Dublin Core has great potential as a basic set of metadata for digital objects, but will often have to be supplemented by more detailed information specific to the needs of these objects. As it is not in itself a DTD or XML Schema, it needs to be used in conjunction with, or embedded in, such another XML application.

PREservation Metadata: Implementation Strategies (PREMIS)

Preservation metadata supports activities intended to ensure the long-term usability of a digital resource. It is "the information a repository uses to support the digital preservation process." PREMIS stands for "PREservation Metadata: Implementation Strategies" which is the name of an international working group sponsored by OCLC and RLG from 2003-2005. That working group produced a report called PREMIS Data Dictionary for Preservation Metadata which includes both a data dictionary and quite a bit of narrative about preservation metadata. An updated second version was issued in March 2008. The Library of Congress maintains a schema for representing PREMIS in XML. There is an active PREMIS Maintenance Activity sponsored by the Library of Congress. This includes a website linking to all sorts of official and unofficial PREMIS information. The Maintenance Activity also tries to promote awareness of PREMIS, sponsors tutorials in using PREMIS, and commissions studies and publications related to PREMIS. Usually, when people refer to "PREMIS" they mean the Data Dictionary. Occasionally they may be referring to the XML schema, to the working group, or to the entire effort including the Maintenance Activity.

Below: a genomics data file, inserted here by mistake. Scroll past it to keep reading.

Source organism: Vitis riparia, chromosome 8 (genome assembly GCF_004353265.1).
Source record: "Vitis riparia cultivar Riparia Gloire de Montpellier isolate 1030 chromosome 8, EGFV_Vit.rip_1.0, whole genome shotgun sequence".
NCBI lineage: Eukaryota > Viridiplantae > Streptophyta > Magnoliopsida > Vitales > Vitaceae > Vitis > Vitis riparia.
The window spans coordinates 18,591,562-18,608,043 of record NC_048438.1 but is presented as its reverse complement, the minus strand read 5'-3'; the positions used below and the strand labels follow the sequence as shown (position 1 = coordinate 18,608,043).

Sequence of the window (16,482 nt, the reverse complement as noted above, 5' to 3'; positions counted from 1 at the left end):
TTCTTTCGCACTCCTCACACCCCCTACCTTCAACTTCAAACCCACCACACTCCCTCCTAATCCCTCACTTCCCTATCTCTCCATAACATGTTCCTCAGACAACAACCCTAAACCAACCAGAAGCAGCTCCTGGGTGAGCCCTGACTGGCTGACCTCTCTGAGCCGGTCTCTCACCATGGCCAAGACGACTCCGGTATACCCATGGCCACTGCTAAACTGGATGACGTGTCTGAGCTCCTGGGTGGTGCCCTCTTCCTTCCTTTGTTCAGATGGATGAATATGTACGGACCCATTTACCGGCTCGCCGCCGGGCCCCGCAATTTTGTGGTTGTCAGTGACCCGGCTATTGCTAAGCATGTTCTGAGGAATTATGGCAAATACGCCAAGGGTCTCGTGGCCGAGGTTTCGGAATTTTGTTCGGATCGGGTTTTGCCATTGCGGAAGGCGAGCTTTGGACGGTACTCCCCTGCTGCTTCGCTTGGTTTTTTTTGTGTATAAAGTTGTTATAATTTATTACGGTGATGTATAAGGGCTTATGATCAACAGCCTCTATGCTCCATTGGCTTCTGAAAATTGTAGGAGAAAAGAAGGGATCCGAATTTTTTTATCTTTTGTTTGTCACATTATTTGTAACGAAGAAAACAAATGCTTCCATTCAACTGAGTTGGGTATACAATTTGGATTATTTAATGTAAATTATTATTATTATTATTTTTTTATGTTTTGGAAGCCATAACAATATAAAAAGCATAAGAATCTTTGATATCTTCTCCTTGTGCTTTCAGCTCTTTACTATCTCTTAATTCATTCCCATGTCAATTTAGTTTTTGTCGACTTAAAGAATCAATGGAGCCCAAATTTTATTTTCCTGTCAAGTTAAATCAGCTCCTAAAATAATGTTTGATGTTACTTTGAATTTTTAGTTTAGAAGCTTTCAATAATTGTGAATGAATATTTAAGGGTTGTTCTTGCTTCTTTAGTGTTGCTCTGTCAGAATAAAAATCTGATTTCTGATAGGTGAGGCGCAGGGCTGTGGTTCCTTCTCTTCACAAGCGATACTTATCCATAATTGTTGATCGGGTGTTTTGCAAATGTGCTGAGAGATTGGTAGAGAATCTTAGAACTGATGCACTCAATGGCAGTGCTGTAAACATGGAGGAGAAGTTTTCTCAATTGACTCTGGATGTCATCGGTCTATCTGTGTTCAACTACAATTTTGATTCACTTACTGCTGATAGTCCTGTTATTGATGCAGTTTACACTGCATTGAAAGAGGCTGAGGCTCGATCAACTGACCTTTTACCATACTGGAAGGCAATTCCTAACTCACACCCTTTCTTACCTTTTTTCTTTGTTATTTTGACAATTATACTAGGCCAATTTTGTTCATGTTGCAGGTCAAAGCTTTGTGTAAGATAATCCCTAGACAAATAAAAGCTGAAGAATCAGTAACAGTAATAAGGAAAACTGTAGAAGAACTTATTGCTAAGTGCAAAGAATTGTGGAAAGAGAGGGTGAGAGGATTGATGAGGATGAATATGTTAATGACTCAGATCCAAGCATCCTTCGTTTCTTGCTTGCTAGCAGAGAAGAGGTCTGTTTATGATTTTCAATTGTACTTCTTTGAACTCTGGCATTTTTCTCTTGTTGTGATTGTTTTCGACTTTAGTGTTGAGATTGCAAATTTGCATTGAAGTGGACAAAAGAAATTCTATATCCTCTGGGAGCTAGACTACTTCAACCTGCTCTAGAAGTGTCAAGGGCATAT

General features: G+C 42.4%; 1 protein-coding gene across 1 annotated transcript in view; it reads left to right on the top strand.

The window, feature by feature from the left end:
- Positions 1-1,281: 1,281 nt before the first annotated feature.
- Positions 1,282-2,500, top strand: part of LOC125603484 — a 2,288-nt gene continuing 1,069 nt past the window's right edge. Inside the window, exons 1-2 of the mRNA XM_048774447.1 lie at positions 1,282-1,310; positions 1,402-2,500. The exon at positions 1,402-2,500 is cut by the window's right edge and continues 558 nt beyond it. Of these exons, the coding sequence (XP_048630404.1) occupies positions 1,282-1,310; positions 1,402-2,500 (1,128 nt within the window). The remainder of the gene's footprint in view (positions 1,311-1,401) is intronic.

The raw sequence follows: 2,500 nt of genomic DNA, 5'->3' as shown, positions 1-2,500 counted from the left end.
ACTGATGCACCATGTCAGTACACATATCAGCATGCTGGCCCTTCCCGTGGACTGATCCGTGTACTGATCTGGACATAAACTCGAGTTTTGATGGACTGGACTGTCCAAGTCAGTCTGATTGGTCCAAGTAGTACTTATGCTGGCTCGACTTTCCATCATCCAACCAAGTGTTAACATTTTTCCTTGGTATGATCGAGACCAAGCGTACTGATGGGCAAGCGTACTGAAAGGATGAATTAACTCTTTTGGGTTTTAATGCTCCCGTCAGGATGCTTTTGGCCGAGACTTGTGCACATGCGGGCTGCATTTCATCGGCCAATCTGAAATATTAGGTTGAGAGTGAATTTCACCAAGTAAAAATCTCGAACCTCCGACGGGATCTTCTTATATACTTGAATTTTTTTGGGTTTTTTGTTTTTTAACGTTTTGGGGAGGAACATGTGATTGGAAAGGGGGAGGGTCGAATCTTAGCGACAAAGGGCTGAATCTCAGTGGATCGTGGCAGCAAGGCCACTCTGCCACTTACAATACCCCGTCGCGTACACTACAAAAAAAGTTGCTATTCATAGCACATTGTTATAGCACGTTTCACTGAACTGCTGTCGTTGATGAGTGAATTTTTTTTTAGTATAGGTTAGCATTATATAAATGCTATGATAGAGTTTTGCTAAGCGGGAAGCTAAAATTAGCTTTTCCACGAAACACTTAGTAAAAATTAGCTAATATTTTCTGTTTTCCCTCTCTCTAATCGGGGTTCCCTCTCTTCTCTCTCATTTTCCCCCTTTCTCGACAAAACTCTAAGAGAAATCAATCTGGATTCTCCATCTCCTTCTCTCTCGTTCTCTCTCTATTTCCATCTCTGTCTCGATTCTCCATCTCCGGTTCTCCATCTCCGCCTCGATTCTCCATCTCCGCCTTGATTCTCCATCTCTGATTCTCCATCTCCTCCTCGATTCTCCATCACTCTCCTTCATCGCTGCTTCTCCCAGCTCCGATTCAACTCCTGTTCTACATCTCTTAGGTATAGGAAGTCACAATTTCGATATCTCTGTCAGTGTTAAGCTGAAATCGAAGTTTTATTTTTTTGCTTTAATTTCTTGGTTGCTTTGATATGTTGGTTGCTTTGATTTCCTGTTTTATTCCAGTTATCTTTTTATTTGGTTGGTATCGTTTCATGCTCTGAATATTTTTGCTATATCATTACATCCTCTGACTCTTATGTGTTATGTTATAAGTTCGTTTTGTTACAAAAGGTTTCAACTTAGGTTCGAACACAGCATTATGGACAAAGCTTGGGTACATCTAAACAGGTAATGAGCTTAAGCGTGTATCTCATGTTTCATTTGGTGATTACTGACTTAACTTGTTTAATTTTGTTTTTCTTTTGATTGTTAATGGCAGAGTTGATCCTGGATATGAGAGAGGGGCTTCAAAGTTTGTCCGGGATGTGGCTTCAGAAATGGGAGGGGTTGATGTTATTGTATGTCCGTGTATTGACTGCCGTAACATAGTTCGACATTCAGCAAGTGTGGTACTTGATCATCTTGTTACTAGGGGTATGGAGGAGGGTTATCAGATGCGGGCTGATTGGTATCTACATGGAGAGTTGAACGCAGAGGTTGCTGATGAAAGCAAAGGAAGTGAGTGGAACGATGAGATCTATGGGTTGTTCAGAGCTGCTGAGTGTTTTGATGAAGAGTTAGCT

Resource Description Framework (RDF)